Physics booming at UM
Maastricht University (UM) is gearing up to conduct more research in the area of fundamental physics. “The aim is to put UM on the map as a physics institute, in the eyes of other researchers as well as the general public,” says Gideon Koekoek, who joined UM’s research group on gravitational waves in 2017. “The construction of the Einstein Telescope in South Limburg between 2020 and 2030 could, if it eventuates, have an enormous impact from a technological perspective, but also socioeconomically.”
Physics is a relatively new field at UM. The Maastricht Science Programme (MSP) has been running successfully since 2011, offering a broad-based bachelor’s programme in the natural sciences. Until recently, however, the programme was not linked to ongoing research in fundamental physics, such as that on gravitational waves. That changed a year ago, when UM joined forces with the National Institute for Subatomic Physics (Nikhef) in Amsterdam. Research on gravitational waves is set to provide a treasure trove of new information about the universe for decades to come. By investing in this research, UM will be able to position itself as a key player in this important new field.
According to Koekoek, an MSP lecturer in theoretical physics, recent years have seen a boom in research on gravitational waves. This can be traced back, at least in part, to the announcement in 2016 that gravitational waves originating from black holes in the process of merging had been measured for the first time. A revolutionary observation for which its discoverers, Rainer Weiss, Kip Thorne and Barry Barish, were awarded the Nobel Prize in Physics the following year.
“The basis for this Nobel Prize was laid over a hundred years ago by Albert Einstein,” Koekoek explains. “In 1916 he posited that heavy objects such as stars not only distort spacetime – as described in his theory of relativity – but can also cause waves, which travel at the speed of light through the universe. He wasn’t convinced we’d ever be able to measure these gravitational waves; the effect is too small for that.” Einstein turned out to be both right and wrong. “We now know that gravitational waves exist and that they are measureable, a discovery that a few years ago shook the world to its very foundations. It paved the way for a new research field and gave scientists the tools to explore the universe in an entirely new way. At UM, naturally we’re keen to get involved.”
Gideon Koekoek (1979) graduated cum laude in theoretical physics at the Vrije Universiteit Amsterdam. He obtained his PhD on gravitational waves under Professor Jo van den Brand in the VIRGO group at the National Institute for Subatomic Physics (Nikhef) in Amsterdam. He previously worked as a physics teacher at a high school in Amsterdam Zuid and as a lecturer at Leiden University. For several years he also delivered a technically advanced series of lectures at VU Amsterdam. Since 2017, he has been an assistant professor at UM, where he conducts research on gravitational waves in collaboration with Nikhef and lectures on theoretical physics at the Faculty of Science and Engineering.
To measure gravitational waves with the greatest possible precision, a new tool is needed: the Einstein Telescope. The Limburg municipality of Heuvelland is, along with Hungary and the Italian island of Sardinia, among the top three potential locations for the telescope, which is to be built in the form of a prestigious laboratory on a vibration-free site 100 metres underground, with tentacles stretching out some 10 kilometres. In cooperation with a large number of academic partners, including UM, a lobby has been established and is working day and night to bring the Einstein Telescope to South Limburg.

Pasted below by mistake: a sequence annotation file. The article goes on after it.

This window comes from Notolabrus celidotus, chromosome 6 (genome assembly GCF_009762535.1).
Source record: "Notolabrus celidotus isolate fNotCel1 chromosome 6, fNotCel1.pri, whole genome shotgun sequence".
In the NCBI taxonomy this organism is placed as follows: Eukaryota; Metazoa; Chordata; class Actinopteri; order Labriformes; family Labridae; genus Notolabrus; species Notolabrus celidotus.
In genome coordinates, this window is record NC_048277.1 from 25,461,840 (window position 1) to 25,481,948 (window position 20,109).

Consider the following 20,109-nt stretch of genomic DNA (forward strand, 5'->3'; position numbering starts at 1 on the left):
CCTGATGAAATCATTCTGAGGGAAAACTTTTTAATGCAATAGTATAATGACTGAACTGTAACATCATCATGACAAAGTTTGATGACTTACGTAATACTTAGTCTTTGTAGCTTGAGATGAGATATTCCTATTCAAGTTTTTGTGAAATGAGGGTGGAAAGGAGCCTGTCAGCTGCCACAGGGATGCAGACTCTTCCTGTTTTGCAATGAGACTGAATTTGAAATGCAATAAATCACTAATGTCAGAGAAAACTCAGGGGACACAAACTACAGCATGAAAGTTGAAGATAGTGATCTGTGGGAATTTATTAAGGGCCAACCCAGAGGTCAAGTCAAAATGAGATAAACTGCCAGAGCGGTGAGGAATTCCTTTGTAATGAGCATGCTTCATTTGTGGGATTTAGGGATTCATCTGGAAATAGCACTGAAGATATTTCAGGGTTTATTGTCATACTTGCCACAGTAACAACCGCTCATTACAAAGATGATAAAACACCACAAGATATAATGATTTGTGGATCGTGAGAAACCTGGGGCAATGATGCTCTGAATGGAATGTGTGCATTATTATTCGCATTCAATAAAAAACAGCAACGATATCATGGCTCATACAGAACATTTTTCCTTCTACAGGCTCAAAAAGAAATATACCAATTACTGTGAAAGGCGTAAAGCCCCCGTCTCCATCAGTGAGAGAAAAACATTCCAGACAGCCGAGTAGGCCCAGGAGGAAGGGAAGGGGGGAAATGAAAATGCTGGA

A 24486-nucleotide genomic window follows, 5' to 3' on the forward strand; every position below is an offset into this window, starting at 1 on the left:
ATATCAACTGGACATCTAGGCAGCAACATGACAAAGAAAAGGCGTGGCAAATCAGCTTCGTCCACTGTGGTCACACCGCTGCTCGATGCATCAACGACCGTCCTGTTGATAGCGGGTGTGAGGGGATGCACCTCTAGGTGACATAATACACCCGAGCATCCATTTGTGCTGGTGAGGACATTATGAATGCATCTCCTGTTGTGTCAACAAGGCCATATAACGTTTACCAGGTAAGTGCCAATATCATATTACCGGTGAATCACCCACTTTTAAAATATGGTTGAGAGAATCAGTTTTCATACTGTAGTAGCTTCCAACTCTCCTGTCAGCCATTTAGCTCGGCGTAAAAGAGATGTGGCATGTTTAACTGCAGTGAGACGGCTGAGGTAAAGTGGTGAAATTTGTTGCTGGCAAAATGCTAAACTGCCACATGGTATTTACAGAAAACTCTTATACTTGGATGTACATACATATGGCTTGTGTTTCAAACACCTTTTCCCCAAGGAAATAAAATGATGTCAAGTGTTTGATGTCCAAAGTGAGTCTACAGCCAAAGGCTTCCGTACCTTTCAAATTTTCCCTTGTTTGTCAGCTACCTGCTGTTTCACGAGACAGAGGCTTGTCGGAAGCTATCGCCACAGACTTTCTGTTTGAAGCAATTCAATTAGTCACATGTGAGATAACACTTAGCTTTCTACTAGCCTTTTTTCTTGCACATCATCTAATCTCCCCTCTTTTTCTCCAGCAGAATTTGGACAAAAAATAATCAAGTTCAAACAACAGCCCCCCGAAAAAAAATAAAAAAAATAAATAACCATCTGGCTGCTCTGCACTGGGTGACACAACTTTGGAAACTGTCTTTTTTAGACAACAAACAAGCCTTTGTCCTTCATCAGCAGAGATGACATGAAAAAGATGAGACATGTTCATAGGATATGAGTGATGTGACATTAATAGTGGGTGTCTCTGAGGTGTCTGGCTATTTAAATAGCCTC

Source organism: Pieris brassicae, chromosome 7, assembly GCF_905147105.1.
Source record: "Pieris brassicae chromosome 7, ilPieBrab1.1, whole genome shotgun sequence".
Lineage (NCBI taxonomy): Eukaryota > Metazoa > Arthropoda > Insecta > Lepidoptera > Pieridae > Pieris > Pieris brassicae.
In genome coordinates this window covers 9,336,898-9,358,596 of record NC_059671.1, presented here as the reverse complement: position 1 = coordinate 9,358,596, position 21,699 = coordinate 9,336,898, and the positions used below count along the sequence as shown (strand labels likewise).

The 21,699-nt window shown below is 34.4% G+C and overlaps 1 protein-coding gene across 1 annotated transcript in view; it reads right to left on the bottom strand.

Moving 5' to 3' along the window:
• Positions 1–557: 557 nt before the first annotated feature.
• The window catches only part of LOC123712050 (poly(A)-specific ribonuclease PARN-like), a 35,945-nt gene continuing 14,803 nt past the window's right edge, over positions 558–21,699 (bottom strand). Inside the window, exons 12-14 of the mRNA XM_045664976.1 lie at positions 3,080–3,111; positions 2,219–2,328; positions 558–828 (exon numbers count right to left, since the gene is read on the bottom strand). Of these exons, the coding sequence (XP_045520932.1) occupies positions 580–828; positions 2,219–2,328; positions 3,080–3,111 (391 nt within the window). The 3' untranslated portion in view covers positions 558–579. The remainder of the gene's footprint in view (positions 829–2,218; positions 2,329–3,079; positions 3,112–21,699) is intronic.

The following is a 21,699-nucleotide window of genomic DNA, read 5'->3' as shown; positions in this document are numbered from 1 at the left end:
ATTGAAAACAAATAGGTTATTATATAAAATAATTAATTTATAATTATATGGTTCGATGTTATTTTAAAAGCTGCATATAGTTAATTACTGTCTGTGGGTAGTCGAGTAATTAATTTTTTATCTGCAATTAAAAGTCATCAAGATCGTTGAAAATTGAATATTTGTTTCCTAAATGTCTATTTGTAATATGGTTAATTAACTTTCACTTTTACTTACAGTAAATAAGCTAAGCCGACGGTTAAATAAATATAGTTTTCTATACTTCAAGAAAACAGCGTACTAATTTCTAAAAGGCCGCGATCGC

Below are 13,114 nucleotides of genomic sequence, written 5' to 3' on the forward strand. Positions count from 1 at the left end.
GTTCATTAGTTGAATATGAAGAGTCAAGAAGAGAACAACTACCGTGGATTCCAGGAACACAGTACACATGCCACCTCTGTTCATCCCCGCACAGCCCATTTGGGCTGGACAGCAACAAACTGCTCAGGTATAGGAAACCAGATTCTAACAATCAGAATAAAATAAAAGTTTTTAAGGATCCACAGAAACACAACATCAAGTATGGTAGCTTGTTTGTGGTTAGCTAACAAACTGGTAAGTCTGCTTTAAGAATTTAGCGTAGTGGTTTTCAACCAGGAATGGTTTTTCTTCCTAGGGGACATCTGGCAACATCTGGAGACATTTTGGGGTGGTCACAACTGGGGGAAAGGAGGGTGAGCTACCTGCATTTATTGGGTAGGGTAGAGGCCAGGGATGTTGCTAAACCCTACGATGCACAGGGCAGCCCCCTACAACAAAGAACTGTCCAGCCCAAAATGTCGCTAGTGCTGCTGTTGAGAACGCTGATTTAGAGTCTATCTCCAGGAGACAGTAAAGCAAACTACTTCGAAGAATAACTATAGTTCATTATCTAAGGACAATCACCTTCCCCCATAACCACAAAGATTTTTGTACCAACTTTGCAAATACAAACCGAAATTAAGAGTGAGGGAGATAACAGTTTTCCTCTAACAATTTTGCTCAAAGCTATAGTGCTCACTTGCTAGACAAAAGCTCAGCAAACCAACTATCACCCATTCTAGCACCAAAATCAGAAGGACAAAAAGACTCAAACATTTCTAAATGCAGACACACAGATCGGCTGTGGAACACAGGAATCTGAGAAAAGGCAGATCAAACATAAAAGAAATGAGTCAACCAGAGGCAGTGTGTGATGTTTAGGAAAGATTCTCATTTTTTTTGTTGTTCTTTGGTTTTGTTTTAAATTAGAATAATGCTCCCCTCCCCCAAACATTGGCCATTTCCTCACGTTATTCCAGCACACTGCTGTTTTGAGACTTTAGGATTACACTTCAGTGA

According to Koekoek, the good soil composition in South Limburg makes the region a strong contender. “Bringing the Einstein Telescope here would give a boost to the entire region. Not only from a scientific perspective, but also socioeconomically. It will create jobs and attract researchers. Internationally, more than a thousand scientists are collaborating on the research into gravitational waves. If, somewhere between 2020 and 2022, the choice is made to establish the telescope in Limburg, that will add enormous value to the region which will also reflect favourably on UM. The faculty would immediately be linked with the world’s highest quality science and technology, meaning it would no longer be possible for the scientific leaders of the world to get around Maastricht.”
Maastricht University officially joined the Einstein Telescope Coalition of Nikhef and KU Leuven. The coalition will investigate the scientific and technological feasibility of establishing the Einstein Telescope in the border region around South Limburg.
During the Einstein Telescope meeting on September 13th in Maastricht, UM and the other partner universities signed: RWTH Aachen, UCL Louvain, Hasselt, Ghent, Antwerp, VUB Brussels, ULB Brussels, Liege, Radboud University Nijmegen, TU Eindhoven and Hamburg.
Depth and breadth
Koekoek is convinced that UM will make an important contribution to the research on gravitational waves in the coming years. “Our ambition is to better connect with current research around the world in the field of fundamental physics. The foundation of the Faculty of Science and Engineering in May this year will also help us to expand the depth and breadth of our teaching and research.” In addition, UM is now a member of the LIGO/Virgo Collaboration, the international team of academics leading the research on gravitational waves. The international LIGO/Virgo conference was held in Maastricht in early September, hosted by UM. “We’re just getting started,” Koekoek says. “But soon, nobody will turn their noses up at our physics.”
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